The Back Story:
As you may have gathered by now, I’m a big promoter of two trends in wine: local production and organic and sustainable winemaking. Usually I discover these facts about a winery before I try their wares, as I actively seek out local and organic wines. This time, however, I didn’t figure out this particular wine was organic until the second bottle around, after I’d already taken my notes on it.
Which wine? Chateau Petit Roubié‘s 2009 Picpoul de Pinet. An impulse buy as I dashed through my local organic food shop (Weaver Street Market), the Picpoul was a varietal I hadn’t had in some time, and I wanted to rectify it in a hurry. I was pleasantly surprised by its complexity and crispness. As you also may have gathered, I love a high, aggressive acidity in my white wines despite my propensity for getting heartburn. When this shop gets in a new wine, I’m always eager to try it.
Certified organic since 2001, Chateau Petit Roubié embraces a poetically simple organic attitude:
Feed the soil to feed the plant, stimulate the biological activity of the soil, help the plant to resist disease and pests without contaminating the environment, avoid trace residue, maintain as far as possible an integrity with regard to the natural surroundings. These are the basic objectives of biological farming.
Petit Roubié claims Picpoul as their AOC. While they offer their red varietals of Alicante, Cabernet Sauvignon, Carignan, Cinsault, Grenache, Merlot, and Syrah and white varietals of Carignan Blanc, Clairette, Grenache Blanc, Marsanne, Sèmillon, Sauvignon Blanc, Terret Bourret, and Viognier as vin de pays in the spirit of their region, their wine proudly contributes to the 2000 year old Picpoul tradition as a village wine in the area.
You can explore all the producers in the Picpoul de Pinet region here. For now, let’s focus on the wine at hand…
The nose of the wine is comprised largely of citrus and orchard fruits, though there’s a floral component. Lemon and pear are largely featured, as is a slightly sweet honeyed scent.
The mouth feel of the wine is on the heavier side of medium-bodied, with a tangy, full, creamy texture.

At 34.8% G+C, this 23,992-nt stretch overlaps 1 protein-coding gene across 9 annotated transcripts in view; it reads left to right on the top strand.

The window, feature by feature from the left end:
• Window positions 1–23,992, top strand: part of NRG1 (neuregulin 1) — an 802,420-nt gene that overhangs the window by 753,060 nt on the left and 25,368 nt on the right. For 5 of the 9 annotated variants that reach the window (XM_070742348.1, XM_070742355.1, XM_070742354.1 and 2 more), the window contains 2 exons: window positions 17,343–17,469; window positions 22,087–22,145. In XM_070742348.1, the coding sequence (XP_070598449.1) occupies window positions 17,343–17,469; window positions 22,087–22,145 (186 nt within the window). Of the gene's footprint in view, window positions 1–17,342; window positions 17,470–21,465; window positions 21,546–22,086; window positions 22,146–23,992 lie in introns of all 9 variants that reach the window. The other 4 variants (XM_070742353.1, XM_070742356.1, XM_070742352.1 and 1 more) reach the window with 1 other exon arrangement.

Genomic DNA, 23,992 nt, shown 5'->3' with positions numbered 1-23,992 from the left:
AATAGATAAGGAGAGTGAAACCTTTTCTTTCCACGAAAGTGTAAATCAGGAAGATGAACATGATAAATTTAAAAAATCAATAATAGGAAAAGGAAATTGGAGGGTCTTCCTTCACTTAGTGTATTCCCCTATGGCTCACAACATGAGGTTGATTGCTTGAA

The flavor of the wine is very full, very crisp, very dry, with massive fruit forwardness, primarily citrus. Green apple and lemon match a puckering acidity very well on the attack, and pineapple and mineral flavors persist through the finish, which is moderate. The wine is bone dry but well-balanced. They say “drink it young at 8°C”, or under 50°F, and this is assuredly a drink-now affair; it’ll do just fine practically right out of the fridge tomorrow. The wine’s flavor did suffer heavily as it warmed, so make sure you keep this one on ice.
For the Casual Drinker:
This is yet another strong, refreshing white wine built for the summer days. It’s a value buy, not just a bargain, at $11, as my mate Steve Paulo at Notes From The Cellar will gladly and bluntly differentiate. It delivers a beautiful balance, a full-bodied flavor, and a complexity beyond the typical Sauvignon Blanc-esque summer fare. With pleasant, agreeable citrus flavors and a palpable acidity, it’ll make a good pairing for any of your spicy seafood endeavors. Just make sure you keep it cool… the wine begins to lose its crispness and takes on a bitter flavor as it gets warmer.
This might be one of those wines where a subjective concept of balance comes into play. Personally, I love the acidity on this wine, though it might be offputting or overwhelming to some palates. I believe it sustains the flavor very well without contributing a sour or bitter undertone. If acidic wines are your thing, Picpoul is a varietal for you, and this particular one is a great value look at a very focused, up-and-coming wine-making region in Languedoc. 7/10
In Case You Missed It:
Wine: Picpoul de Pinet
Producer: Chateau Petit Roubie
Region: Picpoul de Pinet, Languedoc, France
Varietal(s): 100% Picpoul
Residual Sugar: unknown
Purchased at: Weaver Street Market (Hillsborough, NC)